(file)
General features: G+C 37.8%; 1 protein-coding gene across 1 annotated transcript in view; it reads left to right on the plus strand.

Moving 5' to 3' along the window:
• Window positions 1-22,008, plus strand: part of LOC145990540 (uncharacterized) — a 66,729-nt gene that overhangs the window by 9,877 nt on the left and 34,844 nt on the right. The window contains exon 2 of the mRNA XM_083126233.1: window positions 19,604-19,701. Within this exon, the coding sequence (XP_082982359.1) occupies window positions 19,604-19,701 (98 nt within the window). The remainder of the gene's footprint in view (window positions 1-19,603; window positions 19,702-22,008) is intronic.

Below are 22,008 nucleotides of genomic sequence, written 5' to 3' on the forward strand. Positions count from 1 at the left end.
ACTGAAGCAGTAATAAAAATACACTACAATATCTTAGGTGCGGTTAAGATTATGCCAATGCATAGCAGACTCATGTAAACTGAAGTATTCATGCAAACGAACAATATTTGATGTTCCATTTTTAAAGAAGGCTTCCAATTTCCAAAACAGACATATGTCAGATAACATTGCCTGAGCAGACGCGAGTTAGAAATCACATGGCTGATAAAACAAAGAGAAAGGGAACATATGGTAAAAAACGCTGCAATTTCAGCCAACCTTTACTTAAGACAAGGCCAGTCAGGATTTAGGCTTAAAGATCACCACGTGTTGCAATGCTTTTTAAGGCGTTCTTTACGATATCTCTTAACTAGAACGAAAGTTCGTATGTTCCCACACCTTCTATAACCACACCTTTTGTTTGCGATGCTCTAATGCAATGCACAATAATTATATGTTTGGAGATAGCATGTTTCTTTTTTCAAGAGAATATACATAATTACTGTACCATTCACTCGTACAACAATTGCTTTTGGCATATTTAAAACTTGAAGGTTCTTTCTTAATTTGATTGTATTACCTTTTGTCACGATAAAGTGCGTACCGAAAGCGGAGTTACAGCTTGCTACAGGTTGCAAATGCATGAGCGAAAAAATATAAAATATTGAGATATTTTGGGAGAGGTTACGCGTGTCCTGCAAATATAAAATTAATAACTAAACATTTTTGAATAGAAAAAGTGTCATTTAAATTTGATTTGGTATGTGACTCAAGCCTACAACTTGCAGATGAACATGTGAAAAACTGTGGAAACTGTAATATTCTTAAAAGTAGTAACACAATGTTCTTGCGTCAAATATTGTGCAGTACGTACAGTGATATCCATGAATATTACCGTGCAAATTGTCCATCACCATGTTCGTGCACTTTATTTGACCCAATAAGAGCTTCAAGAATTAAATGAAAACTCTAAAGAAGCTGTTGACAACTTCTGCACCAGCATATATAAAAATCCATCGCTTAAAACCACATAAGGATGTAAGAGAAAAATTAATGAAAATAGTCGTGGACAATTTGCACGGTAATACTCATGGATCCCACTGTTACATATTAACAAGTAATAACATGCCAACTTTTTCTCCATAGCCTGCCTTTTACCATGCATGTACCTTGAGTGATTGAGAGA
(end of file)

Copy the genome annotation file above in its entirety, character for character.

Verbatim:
General features: G+C 37.8%; 1 protein-coding gene across 1 annotated transcript in view; it reads left to right on the plus strand.

Moving 5' to 3' along the window:
• Window positions 1-22,008, plus strand: part of LOC145990540 (uncharacterized) — a 66,729-nt gene that overhangs the window by 9,877 nt on the left and 34,844 nt on the right. The window contains exon 2 of the mRNA XM_083126233.1: window positions 19,604-19,701. Within this exon, the coding sequence (XP_082982359.1) occupies window positions 19,604-19,701 (98 nt within the window). The remainder of the gene's footprint in view (window positions 1-19,603; window positions 19,702-22,008) is intronic.

Below are 22,008 nucleotides of genomic sequence, written 5' to 3' on the forward strand. Positions count from 1 at the left end.
ACTGAAGCAGTAATAAAAATACACTACAATATCTTAGGTGCGGTTAAGATTATGCCAATGCATAGCAGACTCATGTAAACTGAAGTATTCATGCAAACGAACAATATTTGATGTTCCATTTTTAAAGAAGGCTTCCAATTTCCAAAACAGACATATGTCAGATAACATTGCCTGAGCAGACGCGAGTTAGAAATCACATGGCTGATAAAACAAAGAGAAAGGGAACATATGGTAAAAAACGCTGCAATTTCAGCCAACCTTTACTTAAGACAAGGCCAGTCAGGATTTAGGCTTAAAGATCACCACGTGTTGCAATGCTTTTTAAGGCGTTCTTTACGATATCTCTTAACTAGAACGAAAGTTCGTATGTTCCCACACCTTCTATAACCACACCTTTTGTTTGCGATGCTCTAATGCAATGCACAATAATTATATGTTTGGAGATAGCATGTTTCTTTTTTCAAGAGAATATACATAATTACTGTACCATTCACTCGTACAACAATTGCTTTTGGCATATTTAAAACTTGAAGGTTCTTTCTTAATTTGATTGTATTACCTTTTGTCACGATAAAGTGCGTACCGAAAGCGGAGTTACAGCTTGCTACAGGTTGCAAATGCATGAGCGAAAAAATATAAAATATTGAGATATTTTGGGAGAGGTTACGCGTGTCCTGCAAATATAAAATTAATAACTAAACATTTTTGAATAGAAAAAGTGTCATTTAAATTTGATTTGGTATGTGACTCAAGCCTACAACTTGCAGATGAACATGTGAAAAACTGTGGAAACTGTAATATTCTTAAAAGTAGTAACACAATGTTCTTGCGTCAAATATTGTGCAGTACGTACAGTGATATCCATGAATATTACCGTGCAAATTGTCCATCACCATGTTCGTGCACTTTATTTGACCCAATAAGAGCTTCAAGAATTAAATGAAAACTCTAAAGAAGCTGTTGACAACTTCTGCACCAGCATATATAAAAATCCATCGCTTAAAACCACATAAGGATGTAAGAGAAAAATTAATGAAAATAGTCGTGGACAATTTGCACGGTAATACTCATGGATCCCACTGTTACATATTAACAAGTAATAACATGCCAACTTTTTCTCCATAGCCTGCCTTTTACCATGCATGTACCTTGAGTGATTGAGAGA